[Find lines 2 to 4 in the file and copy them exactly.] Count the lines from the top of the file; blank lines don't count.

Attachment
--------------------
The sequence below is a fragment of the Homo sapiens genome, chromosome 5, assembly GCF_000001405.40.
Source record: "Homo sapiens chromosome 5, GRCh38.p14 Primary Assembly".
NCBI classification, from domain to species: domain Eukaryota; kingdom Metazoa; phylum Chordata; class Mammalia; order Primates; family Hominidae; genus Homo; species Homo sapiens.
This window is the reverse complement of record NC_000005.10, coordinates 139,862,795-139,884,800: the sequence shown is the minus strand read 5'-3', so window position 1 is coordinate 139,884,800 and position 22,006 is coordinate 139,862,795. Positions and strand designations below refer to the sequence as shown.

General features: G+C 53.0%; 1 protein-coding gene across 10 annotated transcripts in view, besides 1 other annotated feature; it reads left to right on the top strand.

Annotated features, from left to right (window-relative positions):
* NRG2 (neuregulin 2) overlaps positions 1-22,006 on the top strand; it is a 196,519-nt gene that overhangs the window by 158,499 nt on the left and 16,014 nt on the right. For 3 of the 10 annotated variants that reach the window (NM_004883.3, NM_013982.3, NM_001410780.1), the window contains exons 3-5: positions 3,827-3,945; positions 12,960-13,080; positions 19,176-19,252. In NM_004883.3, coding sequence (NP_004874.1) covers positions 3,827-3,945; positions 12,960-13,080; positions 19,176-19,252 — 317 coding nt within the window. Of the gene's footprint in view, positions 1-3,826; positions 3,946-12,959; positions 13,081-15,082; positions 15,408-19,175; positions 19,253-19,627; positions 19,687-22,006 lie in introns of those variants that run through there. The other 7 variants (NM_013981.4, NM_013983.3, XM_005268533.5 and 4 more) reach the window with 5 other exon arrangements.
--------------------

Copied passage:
Source record: "Homo sapiens chromosome 5, GRCh38.p14 Primary Assembly".
NCBI classification, from domain to species: domain Eukaryota; kingdom Metazoa; phylum Chordata; class Mammalia; order Primates; family Hominidae; genus Homo; species Homo sapiens.
This window is the reverse complement of record NC_000005.10, coordinates 139,862,795-139,884,800: the sequence shown is the minus strand read 5'-3', so window position 1 is coordinate 139,884,800 and position 22,006 is coordinate 139,862,795. Positions and strand designations below refer to the sequence as shown.